Rural communities struggle to find affordable rentals
Apartment developers hyperfocus on metro areas
In his speech last week that focused primarily on housing, President Barack Obama addressed the need for affordable rental housing in America. The need for affordable rental housing in rural communities is critical, with a shocking number of rural families living in rental housing that’s either too expensive or in substandard condition.
However, the opportunities are often given a miss by real estate developers and investors. Freddie Mac estimates that in metro areas, apartments are a great investment. Rural citizens are not so lucky.
In fact, more than 7.3 million families — nearly 30% of all rural households — are living in housing that is either unaffordable, crowded or lacking quality, according to the latest report from Rapoza Associations.
The report revealed that of the households with multiple housing problems, more than half are rural renters.
More than 47% of all rural households — more than 3 million renters — are spending more than 30% of their monthly income on rent and are therefore deemed “cost-burdened.”
Nearly 50% of these households pay more than 50% of their monthly income on costs related to housing. With so much money going toward housing, these families are often unable to spend money on food, clothing, transportation and medical care.
While housing costs are typically lower in rural areas, the families that live in these areas also have lower incomes coupled with higher poverty rates than the national average. In rural areas, the median income at $40,038 is 20% lower than the national median income of $50,046. Rural families are also more than 23% less than median urban incomes of $51,998.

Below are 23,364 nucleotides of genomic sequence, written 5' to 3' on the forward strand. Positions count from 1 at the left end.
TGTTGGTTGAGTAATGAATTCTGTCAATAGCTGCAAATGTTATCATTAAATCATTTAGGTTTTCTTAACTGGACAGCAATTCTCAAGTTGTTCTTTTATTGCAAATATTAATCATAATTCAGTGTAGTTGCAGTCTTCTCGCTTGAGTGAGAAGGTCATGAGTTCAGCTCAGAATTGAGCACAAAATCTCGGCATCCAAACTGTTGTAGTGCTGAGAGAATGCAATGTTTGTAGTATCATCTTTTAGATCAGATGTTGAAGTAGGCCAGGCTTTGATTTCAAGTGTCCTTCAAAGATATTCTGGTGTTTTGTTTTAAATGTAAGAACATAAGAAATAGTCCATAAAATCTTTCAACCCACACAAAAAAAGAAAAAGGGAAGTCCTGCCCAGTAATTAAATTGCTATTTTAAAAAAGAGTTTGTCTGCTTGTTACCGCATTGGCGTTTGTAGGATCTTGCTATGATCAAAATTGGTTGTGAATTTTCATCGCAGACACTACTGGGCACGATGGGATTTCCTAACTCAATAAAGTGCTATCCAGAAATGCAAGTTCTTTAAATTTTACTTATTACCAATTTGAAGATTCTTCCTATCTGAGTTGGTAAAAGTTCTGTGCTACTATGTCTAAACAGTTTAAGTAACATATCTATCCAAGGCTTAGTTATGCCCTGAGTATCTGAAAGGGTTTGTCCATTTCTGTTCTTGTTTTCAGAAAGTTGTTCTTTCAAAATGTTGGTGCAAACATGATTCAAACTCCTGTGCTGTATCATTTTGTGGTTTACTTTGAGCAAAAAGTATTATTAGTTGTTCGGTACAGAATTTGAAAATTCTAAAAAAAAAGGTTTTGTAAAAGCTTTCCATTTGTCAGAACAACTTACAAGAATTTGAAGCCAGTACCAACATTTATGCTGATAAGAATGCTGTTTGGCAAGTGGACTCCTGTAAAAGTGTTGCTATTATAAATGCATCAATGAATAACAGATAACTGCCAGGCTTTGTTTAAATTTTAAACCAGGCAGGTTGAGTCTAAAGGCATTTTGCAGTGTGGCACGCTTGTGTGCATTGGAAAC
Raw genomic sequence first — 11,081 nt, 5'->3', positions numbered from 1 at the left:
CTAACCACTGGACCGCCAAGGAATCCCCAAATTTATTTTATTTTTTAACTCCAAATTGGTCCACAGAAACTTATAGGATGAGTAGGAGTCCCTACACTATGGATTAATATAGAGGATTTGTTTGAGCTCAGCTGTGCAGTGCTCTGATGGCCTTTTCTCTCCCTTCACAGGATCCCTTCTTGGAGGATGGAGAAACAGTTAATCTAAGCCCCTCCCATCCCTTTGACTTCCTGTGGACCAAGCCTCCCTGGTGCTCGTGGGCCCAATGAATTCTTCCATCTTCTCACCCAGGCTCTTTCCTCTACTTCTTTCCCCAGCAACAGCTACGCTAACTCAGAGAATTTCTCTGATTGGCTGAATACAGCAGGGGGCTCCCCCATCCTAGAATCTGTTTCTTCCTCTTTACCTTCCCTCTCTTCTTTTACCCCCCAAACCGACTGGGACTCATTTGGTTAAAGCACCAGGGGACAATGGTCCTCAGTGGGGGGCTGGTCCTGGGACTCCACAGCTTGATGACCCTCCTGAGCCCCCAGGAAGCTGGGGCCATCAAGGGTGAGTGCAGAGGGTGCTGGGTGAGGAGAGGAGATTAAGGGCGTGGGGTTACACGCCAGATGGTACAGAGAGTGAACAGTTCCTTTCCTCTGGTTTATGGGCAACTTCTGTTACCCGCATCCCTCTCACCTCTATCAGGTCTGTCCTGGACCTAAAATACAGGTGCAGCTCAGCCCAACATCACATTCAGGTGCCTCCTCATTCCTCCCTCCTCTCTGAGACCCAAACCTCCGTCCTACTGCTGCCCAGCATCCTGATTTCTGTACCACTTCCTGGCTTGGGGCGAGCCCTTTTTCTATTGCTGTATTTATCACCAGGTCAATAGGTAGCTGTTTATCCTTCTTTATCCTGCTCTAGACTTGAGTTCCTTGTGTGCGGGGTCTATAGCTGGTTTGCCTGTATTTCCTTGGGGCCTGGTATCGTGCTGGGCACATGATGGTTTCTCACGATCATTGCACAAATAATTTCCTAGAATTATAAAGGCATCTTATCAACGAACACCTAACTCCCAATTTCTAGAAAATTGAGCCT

But rural renters deal with even deeper disparities. Rural renters bring in a median income of just $25,833 — more than 35% less than the overall average rural resident and 48% less than the national median income.
In rural areas, poverty levels are higher among renters. During the aftermath of the economic crisis back in 2010, the U.S. poverty rate peaked at 15.1% — its highest number since 1993. While the overall rural poverty rate was even higher at 16.3%, the rural renter poverty rate reached nearly 33%.
In rural communities, it is four times more likely that at least 20% of the population is living in poverty when compared to urban areas. Additionally, 96 of the nation’s 100 poorest counties are in rural communities in the country.
Enter Low-Income Housing Tax Credit. LITHC has supported the development, rehabilitation and preservation of 2.6 million units of affordable rental housing for America’s low-income families, leveraging nearly $100 billion of private capital investment.
Each year, the program creates an estimated 95,000 jobs, adds $7.1 billion in local income, and generates approximately $2.8 billion in federal, state, and local taxes.
Via the program, states receive tax credit allocations on an annual basis based on population sizes.
By law, LIHTC-financed housing developments must ensure that either: 20% of its units are targeted to families earning no more than 50% of the Area Median Income or 40% of its units are targeted to families earning no more than 60% of AMI. In addition, federal law ensures that tenants pay no more than 30% of the applicable AMI on rent.
LITHC has become the No. 1 tool used by rural communities to overcome barriers to high-quality, affordable rental housing. LIHTC, by leveraging other federal organizations such as U.S. Department of Agriculture Section 515 Rural Rental Housing Loan program and the Department of Housing and Urban Development HOME Investment Partnerships program, has been able to develop and preserve more than 7,600 rental housing projects.
To date, LIHTC has been able to develop and preserve more than 7,600 rental housing projects, or more than 270,000 rental units, in rural communities in 49 states and Puerto Rico.